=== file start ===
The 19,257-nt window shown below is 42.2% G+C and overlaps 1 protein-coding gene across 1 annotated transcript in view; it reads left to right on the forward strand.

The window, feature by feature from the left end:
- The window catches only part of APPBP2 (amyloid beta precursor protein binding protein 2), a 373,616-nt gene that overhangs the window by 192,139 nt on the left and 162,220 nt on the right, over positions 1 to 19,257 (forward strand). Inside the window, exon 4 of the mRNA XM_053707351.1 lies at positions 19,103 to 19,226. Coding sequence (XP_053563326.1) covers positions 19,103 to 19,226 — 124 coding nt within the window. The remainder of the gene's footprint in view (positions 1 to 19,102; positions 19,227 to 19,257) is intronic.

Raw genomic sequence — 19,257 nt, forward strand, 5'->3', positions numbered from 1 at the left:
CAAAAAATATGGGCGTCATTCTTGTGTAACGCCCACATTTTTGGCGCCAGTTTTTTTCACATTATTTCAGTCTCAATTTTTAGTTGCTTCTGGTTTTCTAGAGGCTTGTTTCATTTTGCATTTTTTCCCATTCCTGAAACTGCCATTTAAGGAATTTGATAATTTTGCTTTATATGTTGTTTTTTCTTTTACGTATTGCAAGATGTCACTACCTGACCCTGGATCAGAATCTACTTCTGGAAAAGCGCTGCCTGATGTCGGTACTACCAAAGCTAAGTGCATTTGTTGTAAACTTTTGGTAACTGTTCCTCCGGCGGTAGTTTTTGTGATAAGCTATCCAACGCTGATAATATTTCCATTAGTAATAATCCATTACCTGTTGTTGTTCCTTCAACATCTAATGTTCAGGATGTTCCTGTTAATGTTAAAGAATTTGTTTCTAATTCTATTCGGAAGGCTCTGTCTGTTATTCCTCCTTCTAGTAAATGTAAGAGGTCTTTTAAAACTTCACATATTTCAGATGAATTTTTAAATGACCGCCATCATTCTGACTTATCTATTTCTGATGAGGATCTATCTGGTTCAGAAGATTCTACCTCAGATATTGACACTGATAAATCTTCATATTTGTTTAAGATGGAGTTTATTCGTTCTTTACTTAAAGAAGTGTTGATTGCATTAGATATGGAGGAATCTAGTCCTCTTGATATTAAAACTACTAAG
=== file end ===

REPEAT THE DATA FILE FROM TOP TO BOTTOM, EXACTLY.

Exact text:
The 19,257-nt window shown below is 42.2% G+C and overlaps 1 protein-coding gene across 1 annotated transcript in view; it reads left to right on the forward strand.

The window, feature by feature from the left end:
- The window catches only part of APPBP2 (amyloid beta precursor protein binding protein 2), a 373,616-nt gene that overhangs the window by 192,139 nt on the left and 162,220 nt on the right, over positions 1 to 19,257 (forward strand). Inside the window, exon 4 of the mRNA XM_053707351.1 lies at positions 19,103 to 19,226. Coding sequence (XP_053563326.1) covers positions 19,103 to 19,226 — 124 coding nt within the window. The remainder of the gene's footprint in view (positions 1 to 19,102; positions 19,227 to 19,257) is intronic.

Raw genomic sequence — 19,257 nt, forward strand, 5'->3', positions numbered from 1 at the left:
CAAAAAATATGGGCGTCATTCTTGTGTAACGCCCACATTTTTGGCGCCAGTTTTTTTCACATTATTTCAGTCTCAATTTTTAGTTGCTTCTGGTTTTCTAGAGGCTTGTTTCATTTTGCATTTTTTCCCATTCCTGAAACTGCCATTTAAGGAATTTGATAATTTTGCTTTATATGTTGTTTTTTCTTTTACGTATTGCAAGATGTCACTACCTGACCCTGGATCAGAATCTACTTCTGGAAAAGCGCTGCCTGATGTCGGTACTACCAAAGCTAAGTGCATTTGTTGTAAACTTTTGGTAACTGTTCCTCCGGCGGTAGTTTTTGTGATAAGCTATCCAACGCTGATAATATTTCCATTAGTAATAATCCATTACCTGTTGTTGTTCCTTCAACATCTAATGTTCAGGATGTTCCTGTTAATGTTAAAGAATTTGTTTCTAATTCTATTCGGAAGGCTCTGTCTGTTATTCCTCCTTCTAGTAAATGTAAGAGGTCTTTTAAAACTTCACATATTTCAGATGAATTTTTAAATGACCGCCATCATTCTGACTTATCTATTTCTGATGAGGATCTATCTGGTTCAGAAGATTCTACCTCAGATATTGACACTGATAAATCTTCATATTTGTTTAAGATGGAGTTTATTCGTTCTTTACTTAAAGAAGTGTTGATTGCATTAGATATGGAGGAATCTAGTCCTCTTGATATTAAAACTACTAAG